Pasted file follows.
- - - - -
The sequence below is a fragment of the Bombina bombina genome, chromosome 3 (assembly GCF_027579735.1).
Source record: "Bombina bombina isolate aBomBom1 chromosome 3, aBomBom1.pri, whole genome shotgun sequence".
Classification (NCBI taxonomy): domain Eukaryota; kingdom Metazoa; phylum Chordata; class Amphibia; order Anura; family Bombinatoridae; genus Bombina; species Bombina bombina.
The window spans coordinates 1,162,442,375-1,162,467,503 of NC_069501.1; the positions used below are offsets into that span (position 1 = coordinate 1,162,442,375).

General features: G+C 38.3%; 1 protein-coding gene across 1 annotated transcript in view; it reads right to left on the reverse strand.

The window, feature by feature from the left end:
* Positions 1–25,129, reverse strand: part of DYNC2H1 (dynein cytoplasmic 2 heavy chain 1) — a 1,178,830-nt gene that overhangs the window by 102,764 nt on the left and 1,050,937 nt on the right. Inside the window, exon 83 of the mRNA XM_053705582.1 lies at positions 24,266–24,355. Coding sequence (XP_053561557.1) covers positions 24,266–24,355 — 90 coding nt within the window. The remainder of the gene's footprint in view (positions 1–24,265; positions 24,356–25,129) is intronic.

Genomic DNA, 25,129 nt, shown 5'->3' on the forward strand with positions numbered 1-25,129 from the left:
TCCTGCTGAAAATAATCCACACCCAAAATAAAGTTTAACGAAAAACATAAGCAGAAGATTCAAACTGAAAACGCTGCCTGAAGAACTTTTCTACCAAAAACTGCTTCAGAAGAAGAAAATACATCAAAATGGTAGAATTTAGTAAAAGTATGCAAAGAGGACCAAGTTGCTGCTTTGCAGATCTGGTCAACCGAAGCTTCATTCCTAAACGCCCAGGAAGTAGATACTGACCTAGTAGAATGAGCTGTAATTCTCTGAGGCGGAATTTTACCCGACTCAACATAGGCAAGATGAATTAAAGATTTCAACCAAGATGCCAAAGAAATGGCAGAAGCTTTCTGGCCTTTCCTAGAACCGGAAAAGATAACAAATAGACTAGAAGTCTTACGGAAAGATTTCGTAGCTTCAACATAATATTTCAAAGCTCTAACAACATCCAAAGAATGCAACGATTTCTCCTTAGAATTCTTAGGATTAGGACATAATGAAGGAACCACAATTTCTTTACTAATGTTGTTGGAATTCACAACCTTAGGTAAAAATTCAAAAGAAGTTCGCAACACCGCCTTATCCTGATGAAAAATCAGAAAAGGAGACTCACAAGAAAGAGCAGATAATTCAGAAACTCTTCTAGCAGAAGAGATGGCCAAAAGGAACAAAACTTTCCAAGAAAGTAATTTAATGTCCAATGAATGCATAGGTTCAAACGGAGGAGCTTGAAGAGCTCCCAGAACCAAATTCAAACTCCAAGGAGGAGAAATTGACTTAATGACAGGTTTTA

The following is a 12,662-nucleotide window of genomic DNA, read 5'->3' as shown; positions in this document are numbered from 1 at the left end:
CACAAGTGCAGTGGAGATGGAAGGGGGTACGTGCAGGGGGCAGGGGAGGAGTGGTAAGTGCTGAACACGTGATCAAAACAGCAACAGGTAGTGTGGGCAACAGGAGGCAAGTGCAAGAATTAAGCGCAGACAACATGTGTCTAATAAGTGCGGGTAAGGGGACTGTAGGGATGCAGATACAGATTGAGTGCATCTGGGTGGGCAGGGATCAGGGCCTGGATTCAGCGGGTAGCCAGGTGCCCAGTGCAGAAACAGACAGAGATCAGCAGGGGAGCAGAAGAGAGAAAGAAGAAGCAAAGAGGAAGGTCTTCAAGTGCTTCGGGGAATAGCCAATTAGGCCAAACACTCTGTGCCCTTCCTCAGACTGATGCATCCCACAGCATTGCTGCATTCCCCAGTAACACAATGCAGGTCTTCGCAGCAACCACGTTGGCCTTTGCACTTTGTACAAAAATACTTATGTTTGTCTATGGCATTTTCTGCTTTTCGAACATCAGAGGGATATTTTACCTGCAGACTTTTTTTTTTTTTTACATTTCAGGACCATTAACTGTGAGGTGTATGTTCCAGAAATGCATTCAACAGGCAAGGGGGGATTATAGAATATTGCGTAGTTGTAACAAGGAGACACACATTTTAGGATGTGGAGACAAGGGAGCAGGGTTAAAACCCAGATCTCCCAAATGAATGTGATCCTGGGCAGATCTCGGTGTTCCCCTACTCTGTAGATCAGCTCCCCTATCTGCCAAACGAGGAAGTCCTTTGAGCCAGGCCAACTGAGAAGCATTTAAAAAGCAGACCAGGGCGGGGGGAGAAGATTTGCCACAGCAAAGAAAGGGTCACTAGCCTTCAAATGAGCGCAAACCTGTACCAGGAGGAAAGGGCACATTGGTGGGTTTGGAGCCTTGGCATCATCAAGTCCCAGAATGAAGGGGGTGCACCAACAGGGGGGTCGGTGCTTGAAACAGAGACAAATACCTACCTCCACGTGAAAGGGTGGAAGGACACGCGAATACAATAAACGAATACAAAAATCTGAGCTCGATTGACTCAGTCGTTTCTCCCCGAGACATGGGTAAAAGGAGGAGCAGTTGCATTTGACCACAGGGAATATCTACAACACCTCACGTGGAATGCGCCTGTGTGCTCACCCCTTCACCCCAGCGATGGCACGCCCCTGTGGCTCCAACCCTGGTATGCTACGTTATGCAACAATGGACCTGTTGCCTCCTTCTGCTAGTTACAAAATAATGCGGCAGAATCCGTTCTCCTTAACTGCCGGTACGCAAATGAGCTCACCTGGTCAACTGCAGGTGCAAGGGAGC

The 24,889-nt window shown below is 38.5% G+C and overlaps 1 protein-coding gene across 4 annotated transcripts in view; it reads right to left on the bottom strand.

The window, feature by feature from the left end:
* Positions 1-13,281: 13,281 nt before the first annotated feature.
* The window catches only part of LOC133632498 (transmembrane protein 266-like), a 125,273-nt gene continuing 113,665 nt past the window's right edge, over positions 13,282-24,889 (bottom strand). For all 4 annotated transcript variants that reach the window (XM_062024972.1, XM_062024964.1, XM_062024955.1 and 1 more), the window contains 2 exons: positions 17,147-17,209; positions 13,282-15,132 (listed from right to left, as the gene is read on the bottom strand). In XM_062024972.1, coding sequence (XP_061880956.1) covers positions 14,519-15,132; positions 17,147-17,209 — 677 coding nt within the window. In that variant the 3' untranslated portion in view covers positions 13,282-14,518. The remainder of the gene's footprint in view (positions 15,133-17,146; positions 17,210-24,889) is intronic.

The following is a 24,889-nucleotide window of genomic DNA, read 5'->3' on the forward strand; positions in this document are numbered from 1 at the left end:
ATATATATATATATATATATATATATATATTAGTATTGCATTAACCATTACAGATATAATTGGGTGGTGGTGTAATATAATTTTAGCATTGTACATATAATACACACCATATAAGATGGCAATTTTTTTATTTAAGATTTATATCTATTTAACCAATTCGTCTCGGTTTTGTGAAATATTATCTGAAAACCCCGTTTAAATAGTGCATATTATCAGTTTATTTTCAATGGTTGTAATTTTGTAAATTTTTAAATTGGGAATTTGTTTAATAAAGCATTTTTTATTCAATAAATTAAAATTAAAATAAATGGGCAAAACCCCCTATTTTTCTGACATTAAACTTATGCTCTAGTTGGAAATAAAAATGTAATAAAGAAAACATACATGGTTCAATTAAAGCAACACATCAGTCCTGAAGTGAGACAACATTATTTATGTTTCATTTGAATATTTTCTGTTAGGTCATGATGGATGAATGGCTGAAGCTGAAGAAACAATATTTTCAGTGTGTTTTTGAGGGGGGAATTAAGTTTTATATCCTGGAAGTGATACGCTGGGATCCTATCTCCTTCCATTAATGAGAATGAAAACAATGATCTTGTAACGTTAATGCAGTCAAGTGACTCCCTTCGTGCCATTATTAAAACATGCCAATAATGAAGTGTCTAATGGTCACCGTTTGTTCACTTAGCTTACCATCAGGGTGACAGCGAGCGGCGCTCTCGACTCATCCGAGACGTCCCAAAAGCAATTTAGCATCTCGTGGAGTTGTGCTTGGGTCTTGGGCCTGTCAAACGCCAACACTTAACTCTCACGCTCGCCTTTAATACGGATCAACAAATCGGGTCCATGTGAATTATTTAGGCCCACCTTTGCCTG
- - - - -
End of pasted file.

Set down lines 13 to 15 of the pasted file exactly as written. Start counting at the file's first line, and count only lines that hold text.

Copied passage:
The window, feature by feature from the left end:
* Positions 1-13,281: 13,281 nt before the first annotated feature.
* The window catches only part of LOC133632498 (transmembrane protein 266-like), a 125,273-nt gene continuing 113,665 nt past the window's right edge, over positions 13,282-24,889 (bottom strand). For all 4 annotated transcript variants that reach the window (XM_062024972.1, XM_062024964.1, XM_062024955.1 and 1 more), the window contains 2 exons: positions 17,147-17,209; positions 13,282-15,132 (listed from right to left, as the gene is read on the bottom strand). In XM_062024972.1, coding sequence (XP_061880956.1) covers positions 14,519-15,132; positions 17,147-17,209 — 677 coding nt within the window. In that variant the 3' untranslated portion in view covers positions 13,282-14,518. The remainder of the gene's footprint in view (positions 15,133-17,146; positions 17,210-24,889) is intronic.